If this seems unreasonable to you, all I can say is that you should not do the things I have done...and I won't live as if nothing bad will ever happen...then we can both be happy.

    actually you do not seem paranoid to me...i keep water and food stocked and have a generator in the garage with a stock of fuel...i live in a hurricane area and know in a heartbeat my modern world can go primitive...i lock my doors and am aware of my surroundings also...

    but...i walk head high and acknowledge everyone i see with usually a smile and a greeting of some sort...unusual people dont raise the hair on my neck...they arrouse my curiostiy more than anything else...and i'm the first to engage them in conversation even though i am not a real outgoing person...

    isolating oneself from reality makes one more of a target than throwing oneself into it...the insight i read here in many instances is not foresight but false protectionism...almost as though some people believe that isolating themselves from any potential threat or potential theatening person is safety...it may be the opposite...the person you suspect as a threat may be the one who will be the biggest help in a crisis situation...if you get to know them...

    i dont want to be "the old guy" down the street that the kids are afraid of and the neighbors stay away from...i want to be the one who knows everybody and shares a mutual interest in being there for them just as they would be there for me...building a caccoon around yourself and living in some kind of isolation may turn you into the "he was kind of quiet and kept to himself...i guess i never would have expected him to fire 45 rounds of into a prowler" guy down the street as opposed to the "he is a great guy and would do anything for you...i'm glad he was able to protect himself" neighbor...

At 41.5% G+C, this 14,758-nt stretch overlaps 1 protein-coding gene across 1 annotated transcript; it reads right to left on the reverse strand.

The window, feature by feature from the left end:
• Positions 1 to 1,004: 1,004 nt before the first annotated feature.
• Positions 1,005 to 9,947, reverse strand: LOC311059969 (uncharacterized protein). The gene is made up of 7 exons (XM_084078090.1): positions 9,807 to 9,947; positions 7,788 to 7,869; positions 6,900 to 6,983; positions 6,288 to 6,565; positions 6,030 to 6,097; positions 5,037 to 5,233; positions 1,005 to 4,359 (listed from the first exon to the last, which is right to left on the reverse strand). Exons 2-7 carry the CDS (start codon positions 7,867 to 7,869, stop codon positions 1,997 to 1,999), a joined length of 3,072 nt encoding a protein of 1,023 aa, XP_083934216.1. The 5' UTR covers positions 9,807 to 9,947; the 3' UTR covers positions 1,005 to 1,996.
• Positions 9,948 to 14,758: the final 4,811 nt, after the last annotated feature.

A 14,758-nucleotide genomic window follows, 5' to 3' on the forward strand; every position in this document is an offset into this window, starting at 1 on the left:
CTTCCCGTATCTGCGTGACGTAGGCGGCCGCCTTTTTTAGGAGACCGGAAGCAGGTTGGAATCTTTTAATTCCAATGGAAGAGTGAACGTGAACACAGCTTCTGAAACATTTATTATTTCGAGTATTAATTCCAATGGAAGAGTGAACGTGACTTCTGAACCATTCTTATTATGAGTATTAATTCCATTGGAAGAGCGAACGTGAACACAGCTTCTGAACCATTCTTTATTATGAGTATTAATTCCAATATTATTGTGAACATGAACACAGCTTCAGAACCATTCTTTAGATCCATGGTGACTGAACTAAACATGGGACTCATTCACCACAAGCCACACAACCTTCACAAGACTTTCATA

a few years ago on a business trip to another state i drove with several other managers and employees...we were passing through a less than wealthy section of a city during the middle of the day and drove right through a block party...i'm talking big grills with brabecued chicken...salads...gospel music and dancing in the streets...families all over the place and lots of smiles...i suggested we stop and get a bite to eat with some real people and enjoy the culture and surroundings...2 other managers almost climbed over the seats begging me not to stop as they were in fear of their lives and werent carrying there sidearms...i gotta tell ya...it looked like a barrel of fun to me and sorry to stereotype but inner city people know how to party...we missed a good time that day and i still think about it...

    in 2003 i suffered a cerebral hemorage....not a drop down dead stroke...a very small bleed that produced seizures that were unpredictable and left me incapacitated for short periods of time (30 seconds or so)...anyone know what its like to have a seizure in public and watch people take a wide path around you in fear?(i was the wierd guy at walmart)..standing in a public place grasping onto a railing to hold yourself up shaking uncontrollably while peole walk by looking the other way?...it sucks and gives you a real feel for the ugly side of human nature...people who are so afraid to engage with someone else out of fear that they would allow them to die in front of them rather than just ask if they need a hand with something or if theres anything they can do for them..

    wondering why the world feels like such a dangerous place?... because thats the way we picture it and by that we define it...i'm not denying reality...i'm choosing to accept it and enjoy myself anyway...with a little preparation just in case...